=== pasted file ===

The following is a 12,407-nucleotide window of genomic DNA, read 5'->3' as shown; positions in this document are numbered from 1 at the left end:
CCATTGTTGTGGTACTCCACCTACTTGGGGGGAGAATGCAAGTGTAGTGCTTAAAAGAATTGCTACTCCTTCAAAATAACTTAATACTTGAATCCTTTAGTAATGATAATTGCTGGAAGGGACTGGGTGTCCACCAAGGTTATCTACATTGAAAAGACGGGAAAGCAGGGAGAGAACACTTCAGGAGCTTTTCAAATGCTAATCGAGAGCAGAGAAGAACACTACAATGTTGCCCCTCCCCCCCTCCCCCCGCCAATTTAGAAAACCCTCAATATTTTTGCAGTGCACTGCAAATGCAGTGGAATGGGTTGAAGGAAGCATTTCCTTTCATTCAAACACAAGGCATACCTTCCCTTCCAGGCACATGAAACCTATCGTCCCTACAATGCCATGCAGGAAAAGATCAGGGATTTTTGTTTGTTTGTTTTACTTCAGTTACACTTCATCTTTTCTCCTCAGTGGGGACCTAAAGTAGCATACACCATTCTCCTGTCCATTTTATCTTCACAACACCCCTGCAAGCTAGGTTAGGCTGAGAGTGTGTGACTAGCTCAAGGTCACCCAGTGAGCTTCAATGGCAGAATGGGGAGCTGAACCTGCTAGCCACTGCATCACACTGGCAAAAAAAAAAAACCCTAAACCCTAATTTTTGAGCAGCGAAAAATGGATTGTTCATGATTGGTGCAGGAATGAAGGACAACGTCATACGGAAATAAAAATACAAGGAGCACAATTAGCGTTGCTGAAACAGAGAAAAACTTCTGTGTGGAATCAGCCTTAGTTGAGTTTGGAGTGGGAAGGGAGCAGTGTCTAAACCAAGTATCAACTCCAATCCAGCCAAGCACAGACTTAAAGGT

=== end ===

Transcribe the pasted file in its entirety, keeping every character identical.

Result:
The following is a 12,407-nucleotide window of genomic DNA, read 5'->3' as shown; positions in this document are numbered from 1 at the left end:
CCATTGTTGTGGTACTCCACCTACTTGGGGGGAGAATGCAAGTGTAGTGCTTAAAAGAATTGCTACTCCTTCAAAATAACTTAATACTTGAATCCTTTAGTAATGATAATTGCTGGAAGGGACTGGGTGTCCACCAAGGTTATCTACATTGAAAAGACGGGAAAGCAGGGAGAGAACACTTCAGGAGCTTTTCAAATGCTAATCGAGAGCAGAGAAGAACACTACAATGTTGCCCCTCCCCCCCTCCCCCCGCCAATTTAGAAAACCCTCAATATTTTTGCAGTGCACTGCAAATGCAGTGGAATGGGTTGAAGGAAGCATTTCCTTTCATTCAAACACAAGGCATACCTTCCCTTCCAGGCACATGAAACCTATCGTCCCTACAATGCCATGCAGGAAAAGATCAGGGATTTTTGTTTGTTTGTTTTACTTCAGTTACACTTCATCTTTTCTCCTCAGTGGGGACCTAAAGTAGCATACACCATTCTCCTGTCCATTTTATCTTCACAACACCCCTGCAAGCTAGGTTAGGCTGAGAGTGTGTGACTAGCTCAAGGTCACCCAGTGAGCTTCAATGGCAGAATGGGGAGCTGAACCTGCTAGCCACTGCATCACACTGGCAAAAAAAAAAAACCCTAAACCCTAATTTTTGAGCAGCGAAAAATGGATTGTTCATGATTGGTGCAGGAATGAAGGACAACGTCATACGGAAATAAAAATACAAGGAGCACAATTAGCGTTGCTGAAACAGAGAAAAACTTCTGTGTGGAATCAGCCTTAGTTGAGTTTGGAGTGGGAAGGGAGCAGTGTCTAAACCAAGTATCAACTCCAATCCAGCCAAGCACAGACTTAAAGGT